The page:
South Asia

In Major Upset, Bhutan Voters Defeat Ruling PDP in First Round of National Elections

Since 2008, voters in the Himalayan nation have always opted for a change of government, but unlike in 2013, relations with India did not become a factor.

New Delhi: With voters coming out in large numbers, Bhutan’s ruling People’s Democratic Party was defeated and failed to qualify for the final round of the country’s third National Assembly elections in a result that has shocked observers and politicians alike.

Bhutan went to the polls for the primary round of the National Assembly elections on Saturday, September 15. Nearly 66% of the electorate cast their votes – a higher turnout than the 55.3% seen in the primary round in 2013.

According to the Election Commission of Bhutan’s official results, the Druk Nyamrup Tshogpa (DNT) came first with 31.5% of the votes, followed closely by the Druk Phuensum Tshogpa (DPT) with 30.6%.

The PDP came a surprising third, with 27.2% of votes – which automatically knocks it out from the general round of elections to the lower house of parliament on Oct 18.

According to Bhutan’s constitution, only two political parties can take part in the final round of general elections.

The fourth party, Bhutan Kuen-Nyam (BKP) got only 9.7% of the total votes.

It was anticipated that postal ballots – especially with a large turnout among the high number of registered postal voters – could be decisive. And they were.

This time, postal voters accounted for 30% of the total registered 438,663 voters, compared to just 12.7% in the 2013 National Assembly elections. The turnout among postal voters was 81.1%, much higher than the overall voter turnout of 66.3%.

The provision of postal voting is largely extended to civil servants, security personnel and their families, corporate employees, overseas Bhutanese and voters with special needs.

After voting ended at 5 p.m., postal ballot results were the first to roll in. As the initial leads came in, it was clear that the DNT – which in 2013 had been knocked out in the primary round itself – was doing exceptionally well, followed by the DPT, with PDP. Among postal ballots, the DNT secured 37,556 votes and PDP was a distant third at 23,703 votes.

Even when the EVM results streamed in, the ranking of parties was not disturbed. PDP got 31% of all votes from EVM machines, but the DNT was not too far behind at 30%.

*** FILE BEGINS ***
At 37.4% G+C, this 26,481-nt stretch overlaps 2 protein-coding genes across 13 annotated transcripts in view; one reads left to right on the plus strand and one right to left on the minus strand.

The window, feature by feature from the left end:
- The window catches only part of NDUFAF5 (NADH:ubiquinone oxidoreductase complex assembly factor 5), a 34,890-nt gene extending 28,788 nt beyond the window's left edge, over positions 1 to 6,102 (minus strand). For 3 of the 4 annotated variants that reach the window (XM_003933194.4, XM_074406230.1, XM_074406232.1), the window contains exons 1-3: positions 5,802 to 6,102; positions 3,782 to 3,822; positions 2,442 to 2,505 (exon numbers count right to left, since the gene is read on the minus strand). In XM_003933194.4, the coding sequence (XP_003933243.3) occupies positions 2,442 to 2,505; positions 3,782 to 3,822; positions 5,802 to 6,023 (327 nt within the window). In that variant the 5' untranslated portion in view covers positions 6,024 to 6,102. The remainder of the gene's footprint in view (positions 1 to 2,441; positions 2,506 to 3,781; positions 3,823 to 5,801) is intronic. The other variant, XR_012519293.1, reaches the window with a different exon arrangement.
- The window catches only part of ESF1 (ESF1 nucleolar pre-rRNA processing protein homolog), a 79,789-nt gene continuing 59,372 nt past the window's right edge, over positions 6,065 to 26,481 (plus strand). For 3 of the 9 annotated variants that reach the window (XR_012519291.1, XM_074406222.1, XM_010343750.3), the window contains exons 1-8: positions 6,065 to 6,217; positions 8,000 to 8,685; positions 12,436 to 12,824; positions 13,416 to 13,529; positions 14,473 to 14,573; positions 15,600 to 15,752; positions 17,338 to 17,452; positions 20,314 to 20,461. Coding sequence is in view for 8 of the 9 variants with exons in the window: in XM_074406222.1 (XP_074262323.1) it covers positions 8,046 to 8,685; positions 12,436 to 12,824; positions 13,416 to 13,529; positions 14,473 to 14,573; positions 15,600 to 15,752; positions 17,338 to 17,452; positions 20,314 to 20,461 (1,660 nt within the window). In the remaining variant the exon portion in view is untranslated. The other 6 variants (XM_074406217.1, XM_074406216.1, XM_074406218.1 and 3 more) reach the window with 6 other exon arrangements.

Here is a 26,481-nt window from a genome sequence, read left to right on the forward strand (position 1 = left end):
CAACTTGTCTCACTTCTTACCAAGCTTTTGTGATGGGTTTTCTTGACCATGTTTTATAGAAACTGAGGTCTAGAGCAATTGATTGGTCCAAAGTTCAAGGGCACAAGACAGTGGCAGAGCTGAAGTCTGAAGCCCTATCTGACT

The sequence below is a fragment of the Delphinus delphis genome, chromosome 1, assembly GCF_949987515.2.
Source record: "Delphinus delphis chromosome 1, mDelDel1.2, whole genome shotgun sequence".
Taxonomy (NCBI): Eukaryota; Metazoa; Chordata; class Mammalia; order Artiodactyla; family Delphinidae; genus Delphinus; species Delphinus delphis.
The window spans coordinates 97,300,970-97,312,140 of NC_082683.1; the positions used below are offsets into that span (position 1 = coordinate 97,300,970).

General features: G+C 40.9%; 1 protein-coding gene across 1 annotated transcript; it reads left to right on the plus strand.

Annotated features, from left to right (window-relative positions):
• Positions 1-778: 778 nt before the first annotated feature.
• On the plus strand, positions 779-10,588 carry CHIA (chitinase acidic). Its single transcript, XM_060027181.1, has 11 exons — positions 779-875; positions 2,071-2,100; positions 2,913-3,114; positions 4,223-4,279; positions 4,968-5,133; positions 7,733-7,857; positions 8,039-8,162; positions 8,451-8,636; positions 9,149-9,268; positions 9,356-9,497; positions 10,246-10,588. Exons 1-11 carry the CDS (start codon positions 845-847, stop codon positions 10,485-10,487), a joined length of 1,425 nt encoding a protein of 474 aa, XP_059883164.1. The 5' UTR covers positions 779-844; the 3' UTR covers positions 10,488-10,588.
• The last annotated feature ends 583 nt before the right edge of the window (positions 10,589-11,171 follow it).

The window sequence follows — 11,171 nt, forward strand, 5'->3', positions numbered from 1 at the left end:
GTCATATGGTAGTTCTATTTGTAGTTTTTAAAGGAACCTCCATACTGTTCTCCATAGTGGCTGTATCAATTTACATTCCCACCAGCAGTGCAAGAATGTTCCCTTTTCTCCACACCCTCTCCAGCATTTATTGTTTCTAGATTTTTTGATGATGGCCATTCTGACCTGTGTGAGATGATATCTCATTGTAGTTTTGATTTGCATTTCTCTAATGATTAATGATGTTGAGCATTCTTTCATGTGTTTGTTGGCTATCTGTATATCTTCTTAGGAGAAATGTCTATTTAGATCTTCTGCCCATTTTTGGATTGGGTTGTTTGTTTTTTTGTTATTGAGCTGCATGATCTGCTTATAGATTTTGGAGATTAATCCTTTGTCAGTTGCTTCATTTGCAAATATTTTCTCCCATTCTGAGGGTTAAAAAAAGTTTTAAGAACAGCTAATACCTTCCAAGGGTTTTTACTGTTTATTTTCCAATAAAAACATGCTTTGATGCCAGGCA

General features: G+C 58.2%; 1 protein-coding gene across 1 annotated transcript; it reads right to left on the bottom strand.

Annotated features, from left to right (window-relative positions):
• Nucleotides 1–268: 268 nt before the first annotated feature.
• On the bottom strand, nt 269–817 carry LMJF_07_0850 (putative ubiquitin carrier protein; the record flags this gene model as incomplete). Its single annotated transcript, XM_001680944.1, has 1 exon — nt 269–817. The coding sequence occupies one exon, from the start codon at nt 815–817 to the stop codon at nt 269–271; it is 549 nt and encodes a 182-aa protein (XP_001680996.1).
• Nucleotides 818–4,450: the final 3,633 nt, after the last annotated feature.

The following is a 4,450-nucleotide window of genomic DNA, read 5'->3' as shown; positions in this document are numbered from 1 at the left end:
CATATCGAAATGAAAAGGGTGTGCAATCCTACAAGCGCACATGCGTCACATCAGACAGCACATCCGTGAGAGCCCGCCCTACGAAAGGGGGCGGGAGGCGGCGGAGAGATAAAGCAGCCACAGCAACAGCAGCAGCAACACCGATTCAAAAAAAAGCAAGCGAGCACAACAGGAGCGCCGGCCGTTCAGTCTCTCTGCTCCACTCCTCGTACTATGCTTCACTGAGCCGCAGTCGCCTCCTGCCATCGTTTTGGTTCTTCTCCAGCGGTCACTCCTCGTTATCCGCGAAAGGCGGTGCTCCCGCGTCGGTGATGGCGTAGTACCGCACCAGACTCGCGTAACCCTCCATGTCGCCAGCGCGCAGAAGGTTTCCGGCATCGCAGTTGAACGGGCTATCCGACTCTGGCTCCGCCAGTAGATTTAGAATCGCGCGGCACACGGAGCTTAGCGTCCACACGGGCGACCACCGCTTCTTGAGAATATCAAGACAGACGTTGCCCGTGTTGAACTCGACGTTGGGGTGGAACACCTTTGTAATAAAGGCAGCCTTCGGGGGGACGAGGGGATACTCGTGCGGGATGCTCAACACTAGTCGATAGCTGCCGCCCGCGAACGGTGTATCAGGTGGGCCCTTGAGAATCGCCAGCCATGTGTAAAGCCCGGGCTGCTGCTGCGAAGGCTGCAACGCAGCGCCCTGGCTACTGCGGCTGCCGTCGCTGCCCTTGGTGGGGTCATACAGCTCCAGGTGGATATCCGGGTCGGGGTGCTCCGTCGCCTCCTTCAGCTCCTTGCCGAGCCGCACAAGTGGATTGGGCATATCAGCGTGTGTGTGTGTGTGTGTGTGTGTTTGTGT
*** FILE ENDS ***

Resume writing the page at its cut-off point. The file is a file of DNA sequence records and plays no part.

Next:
Speaking to The Wire, DNT spokesperson Tandi Dorji said that he and his colleagues were still processing the implications of the results. “We have worked hard in the campaign and look forward to serving the country,” he said.

DNT party chief Lotay Tshering is a urologist, who led the campaign with the theme of “narrowing” the wealth gap and tackling unemployment.

Even he found the PDP’s departure in the first round difficult to digest. “We are very surprised.. We expected PDP to do well,” he said.

Similarly, DPT president Pema Gyamtsho, who was the leader of the opposition in the previous National Assembly, told The Wire candidly that he wasn’t completely sure yet about the reason for PDP’s loss. “Maybe, this is the anti-incumbency factor,” he suggested.

On the results, he said, “We gave our best.. the people have spoken”.

Less than an hour after the final constituency results were in, Prime Minister Tshering Tobgay conceded the results of the elections.

“The people of Bhutan have spoken. And the People’s Democratic Party graciously accepts their decision. The will of the people must prevail in a democracy,” he said.

In the 2013 National Assembly primary round, the incumbent DPT had won 45% of the votes, with PDP coming a distant second with 33%. However, the PDP won the final round in an upset win, after engaging with DNT and pulling in their voter base.

Bhutanese voters have acted to change their government in every general election since the first one in 2008.

Even in the April elections to the apolitical upper house, known as the National Council, the electorate had signalled that it was ready for a change. Out of the 25 member body, only five sitting members were re-elected.